Holy Cross built a new parish hall, and the church added worship services and opened a branch on Daniel Island. Tent services are held in I’On in Mount Pleasant. Construction on a facility there is slated to begin before 2008.

In short, the church is thriving.

Now married for 31 years and the father of two daughters, Burwell still pulls from the old days. He dips into pop culture during his sermons, connecting with his parishioners just as he did with his listeners. Sometimes, he even finds time to pop into his home studio to record a few snippets.

“It’s been an amazing 20 years,” he says, “and I have a feeling we’re just getting started.”

Read it all.

Posted in * Anglican - Episcopal, * Christian Life / Church Life, * South Carolina, Episcopal Church (TEC), Parish Ministry

Charles V. Willie: The Proposed Anglican covenant is unworkable if it abandons justice for all

The contentious relationship between the Episcopal Church based in the United States and the worldwide Anglican Communion is appropriately called a “civil war over homosexuality” by The New York Times. I, also, think it is an event of civil stress about love and justice. In 1966, Joseph Fletcher, an Episcopal priest on the faculty of the Episcopal Theological School, Cambridge, Massachusetts, wrote a book titled Situation Ethics in which he declared that “love is the boss principle of life” and “justice is love distributed.”

“God is love” is a fact of life some of us learned in Sunday school. We also learned that covenants, creeds, doctrines and traditions may pass away, but love endures. How, then, can a church with a responsibility of promoting love and justice adopt a policy of discrimination that prohibits homosexual people from being elected and consecrated as bishops? There is no evidence that such people cannot “love and be loved in return.” If love is the boss principle of life, arbitrary and capricious acts of discrimination against all sorts and conditions of people, including male and female people, heterosexual and homosexual people, is unjust and should cease and desist.

While other institutional systems in society — like government, the economy and education — identify principles other than love that are central to their mission, certainly love is the foundational principle of religion — all religions. It is our religious responsibility in society to remind other institutions to do what they are called to do in loving and just ways.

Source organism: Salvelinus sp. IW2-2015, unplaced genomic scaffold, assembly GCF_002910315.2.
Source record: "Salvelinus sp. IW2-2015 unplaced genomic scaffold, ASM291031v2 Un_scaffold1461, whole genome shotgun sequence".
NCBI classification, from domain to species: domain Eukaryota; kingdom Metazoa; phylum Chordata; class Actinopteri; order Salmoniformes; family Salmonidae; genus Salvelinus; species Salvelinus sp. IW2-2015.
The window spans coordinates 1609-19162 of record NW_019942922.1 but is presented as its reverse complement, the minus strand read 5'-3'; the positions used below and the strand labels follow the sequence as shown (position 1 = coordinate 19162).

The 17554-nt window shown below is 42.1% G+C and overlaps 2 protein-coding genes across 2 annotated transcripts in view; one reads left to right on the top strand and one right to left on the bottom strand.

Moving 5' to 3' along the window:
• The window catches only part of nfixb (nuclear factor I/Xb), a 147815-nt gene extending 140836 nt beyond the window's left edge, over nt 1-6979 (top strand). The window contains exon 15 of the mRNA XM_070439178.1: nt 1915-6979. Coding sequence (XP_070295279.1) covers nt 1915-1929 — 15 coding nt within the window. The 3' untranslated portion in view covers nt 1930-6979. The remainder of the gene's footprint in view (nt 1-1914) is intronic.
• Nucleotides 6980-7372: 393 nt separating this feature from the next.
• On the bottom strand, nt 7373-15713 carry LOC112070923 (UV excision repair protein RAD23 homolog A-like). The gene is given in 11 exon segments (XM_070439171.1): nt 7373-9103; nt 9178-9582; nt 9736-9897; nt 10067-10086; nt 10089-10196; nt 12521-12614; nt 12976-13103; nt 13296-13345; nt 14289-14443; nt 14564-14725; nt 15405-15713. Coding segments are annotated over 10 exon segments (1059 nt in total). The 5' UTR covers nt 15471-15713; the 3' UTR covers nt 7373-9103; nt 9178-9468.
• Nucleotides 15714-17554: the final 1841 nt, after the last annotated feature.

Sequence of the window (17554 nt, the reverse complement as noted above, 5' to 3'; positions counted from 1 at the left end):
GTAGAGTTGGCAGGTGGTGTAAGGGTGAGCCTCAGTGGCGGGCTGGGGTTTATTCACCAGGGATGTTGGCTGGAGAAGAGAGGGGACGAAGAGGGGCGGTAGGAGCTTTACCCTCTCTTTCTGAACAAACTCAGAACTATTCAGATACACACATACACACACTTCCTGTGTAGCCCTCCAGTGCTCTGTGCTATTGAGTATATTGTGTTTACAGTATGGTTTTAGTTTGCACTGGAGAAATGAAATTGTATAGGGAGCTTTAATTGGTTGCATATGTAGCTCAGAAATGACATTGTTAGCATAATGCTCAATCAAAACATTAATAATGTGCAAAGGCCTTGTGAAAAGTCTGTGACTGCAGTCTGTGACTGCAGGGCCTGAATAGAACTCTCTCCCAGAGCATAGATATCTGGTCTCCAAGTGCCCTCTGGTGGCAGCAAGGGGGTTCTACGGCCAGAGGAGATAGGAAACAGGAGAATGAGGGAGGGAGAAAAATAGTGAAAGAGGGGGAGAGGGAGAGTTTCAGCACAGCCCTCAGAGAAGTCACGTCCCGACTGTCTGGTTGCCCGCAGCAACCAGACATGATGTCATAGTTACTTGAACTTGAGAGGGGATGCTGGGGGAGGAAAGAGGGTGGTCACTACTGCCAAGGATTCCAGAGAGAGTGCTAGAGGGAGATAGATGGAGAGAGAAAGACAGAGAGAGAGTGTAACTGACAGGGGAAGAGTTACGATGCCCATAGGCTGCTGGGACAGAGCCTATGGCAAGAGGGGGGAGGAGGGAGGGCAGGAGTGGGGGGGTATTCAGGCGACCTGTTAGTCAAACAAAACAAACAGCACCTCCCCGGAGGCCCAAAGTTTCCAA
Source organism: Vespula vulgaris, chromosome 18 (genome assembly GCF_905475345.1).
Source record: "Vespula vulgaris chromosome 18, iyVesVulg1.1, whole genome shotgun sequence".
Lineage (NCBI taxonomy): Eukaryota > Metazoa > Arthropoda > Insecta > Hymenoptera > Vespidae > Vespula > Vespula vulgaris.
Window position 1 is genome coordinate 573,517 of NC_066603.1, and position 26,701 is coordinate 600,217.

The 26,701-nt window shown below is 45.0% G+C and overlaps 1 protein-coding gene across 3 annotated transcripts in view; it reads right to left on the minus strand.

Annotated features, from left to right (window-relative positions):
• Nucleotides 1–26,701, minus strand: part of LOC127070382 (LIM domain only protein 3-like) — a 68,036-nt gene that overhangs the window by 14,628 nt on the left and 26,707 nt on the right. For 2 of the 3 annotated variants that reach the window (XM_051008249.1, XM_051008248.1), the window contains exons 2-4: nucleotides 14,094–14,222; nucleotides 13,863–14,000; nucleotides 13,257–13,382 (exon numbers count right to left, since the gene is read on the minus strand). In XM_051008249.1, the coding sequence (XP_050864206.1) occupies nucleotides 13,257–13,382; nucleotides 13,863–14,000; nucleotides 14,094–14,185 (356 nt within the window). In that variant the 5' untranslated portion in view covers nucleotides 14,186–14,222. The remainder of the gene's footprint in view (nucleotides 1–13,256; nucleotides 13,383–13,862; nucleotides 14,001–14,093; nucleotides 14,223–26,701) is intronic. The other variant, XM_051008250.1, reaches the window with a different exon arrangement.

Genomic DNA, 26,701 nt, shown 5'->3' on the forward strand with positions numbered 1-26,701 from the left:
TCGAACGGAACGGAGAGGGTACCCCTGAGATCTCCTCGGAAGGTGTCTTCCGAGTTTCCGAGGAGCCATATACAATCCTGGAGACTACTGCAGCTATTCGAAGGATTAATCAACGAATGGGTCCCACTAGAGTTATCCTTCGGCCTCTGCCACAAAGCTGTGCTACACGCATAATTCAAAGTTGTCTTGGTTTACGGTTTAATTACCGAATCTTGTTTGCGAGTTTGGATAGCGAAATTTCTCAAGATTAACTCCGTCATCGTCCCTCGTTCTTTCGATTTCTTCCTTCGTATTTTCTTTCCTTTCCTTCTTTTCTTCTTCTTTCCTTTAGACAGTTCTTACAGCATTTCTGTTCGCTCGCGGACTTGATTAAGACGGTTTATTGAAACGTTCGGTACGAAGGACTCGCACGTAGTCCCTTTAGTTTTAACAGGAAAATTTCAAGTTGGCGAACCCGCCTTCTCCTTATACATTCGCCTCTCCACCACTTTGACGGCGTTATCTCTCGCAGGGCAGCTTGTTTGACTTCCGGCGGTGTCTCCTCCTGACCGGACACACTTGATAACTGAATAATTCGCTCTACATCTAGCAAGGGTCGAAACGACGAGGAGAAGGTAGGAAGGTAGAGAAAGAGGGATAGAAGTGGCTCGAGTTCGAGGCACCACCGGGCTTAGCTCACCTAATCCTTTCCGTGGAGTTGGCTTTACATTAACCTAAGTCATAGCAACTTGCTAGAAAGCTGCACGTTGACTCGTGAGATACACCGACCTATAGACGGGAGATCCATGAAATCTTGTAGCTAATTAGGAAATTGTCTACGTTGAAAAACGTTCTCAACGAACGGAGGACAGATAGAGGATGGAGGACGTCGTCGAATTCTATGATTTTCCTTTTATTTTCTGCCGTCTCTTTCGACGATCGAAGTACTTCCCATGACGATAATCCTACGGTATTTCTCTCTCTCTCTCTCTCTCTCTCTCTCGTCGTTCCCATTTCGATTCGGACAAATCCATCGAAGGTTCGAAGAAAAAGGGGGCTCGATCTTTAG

It is a shocking experience to see a religious institution like the Anglican Communion refuse to support gay couples and lesbian couples who wish to marry and homosexual people who wish to make a sacrificial offering of their leadership skills to serve the church as priests and bishops. It is regrettable that the church rejects such people, as if they were engaged in a demonized activity.

Read it all.

Posted in * Anglican - Episcopal, Anglican Covenant, Episcopal Church (TEC), Same-sex blessings, Sexuality Debate (in Anglican Communion)

The Roman Catholic Church and Social Justice

Stephen Crittenden: Welcome to the program.’

When I give food to the poor, they call me a saint; when I ask why the poor have no food, they call me a communist’. They’re the words of the great Brazilian theologian Dom Helder Camara, but they might just as well have been aimed at Federal Health Minister, Tony Abbott, who says the Catholic church’s criticism of the government’s WorkChoices legislation is ‘socialism masquerading as justice’.

In a speech to the Institute of Public Affairs, Mr Abbott said that the churches should butt out of politics, and that if they spent more time encouraging virtue in individual believers, and less time demanding virtue from governments we’d have a better society.

Well Tony Abbott has often been critical of Catholic social justice agencies like the St Vincent de Paul Society, and in recent times of Bishop Kevin Manning of Parramatta who says the Howard government’s IR laws are immoral. But the Minister says Industrial Relations isn’t a moral or religious issue at all. In fact he says a political argument isn’t transformed into a moral argument simply because it’s delivered with an enormous dollop of sanctimony.